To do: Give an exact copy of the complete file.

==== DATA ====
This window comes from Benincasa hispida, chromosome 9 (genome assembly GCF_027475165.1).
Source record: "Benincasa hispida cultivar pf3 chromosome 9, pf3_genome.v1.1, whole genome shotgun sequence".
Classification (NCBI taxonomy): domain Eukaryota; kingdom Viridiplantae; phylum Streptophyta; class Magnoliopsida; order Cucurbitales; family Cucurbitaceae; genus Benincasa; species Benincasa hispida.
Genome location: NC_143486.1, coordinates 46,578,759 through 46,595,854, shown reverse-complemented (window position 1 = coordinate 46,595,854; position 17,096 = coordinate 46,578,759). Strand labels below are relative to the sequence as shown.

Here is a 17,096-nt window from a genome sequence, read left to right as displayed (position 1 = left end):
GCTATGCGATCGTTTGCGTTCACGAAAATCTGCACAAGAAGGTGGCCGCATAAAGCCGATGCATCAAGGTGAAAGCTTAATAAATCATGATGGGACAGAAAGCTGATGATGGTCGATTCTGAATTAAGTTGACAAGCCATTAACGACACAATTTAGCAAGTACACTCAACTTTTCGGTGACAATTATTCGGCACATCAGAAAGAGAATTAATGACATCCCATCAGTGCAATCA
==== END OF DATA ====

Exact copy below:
This window comes from Benincasa hispida, chromosome 9 (genome assembly GCF_027475165.1).
Source record: "Benincasa hispida cultivar pf3 chromosome 9, pf3_genome.v1.1, whole genome shotgun sequence".
Classification (NCBI taxonomy): domain Eukaryota; kingdom Viridiplantae; phylum Streptophyta; class Magnoliopsida; order Cucurbitales; family Cucurbitaceae; genus Benincasa; species Benincasa hispida.
Genome location: NC_143486.1, coordinates 46,578,759 through 46,595,854, shown reverse-complemented (window position 1 = coordinate 46,595,854; position 17,096 = coordinate 46,578,759). Strand labels below are relative to the sequence as shown.

Here is a 17,096-nt window from a genome sequence, read left to right as displayed (position 1 = left end):
GCTATGCGATCGTTTGCGTTCACGAAAATCTGCACAAGAAGGTGGCCGCATAAAGCCGATGCATCAAGGTGAAAGCTTAATAAATCATGATGGGACAGAAAGCTGATGATGGTCGATTCTGAATTAAGTTGACAAGCCATTAACGACACAATTTAGCAAGTACACTCAACTTTTCGGTGACAATTATTCGGCACATCAGAAAGAGAATTAATGACATCCCATCAGTGCAATCA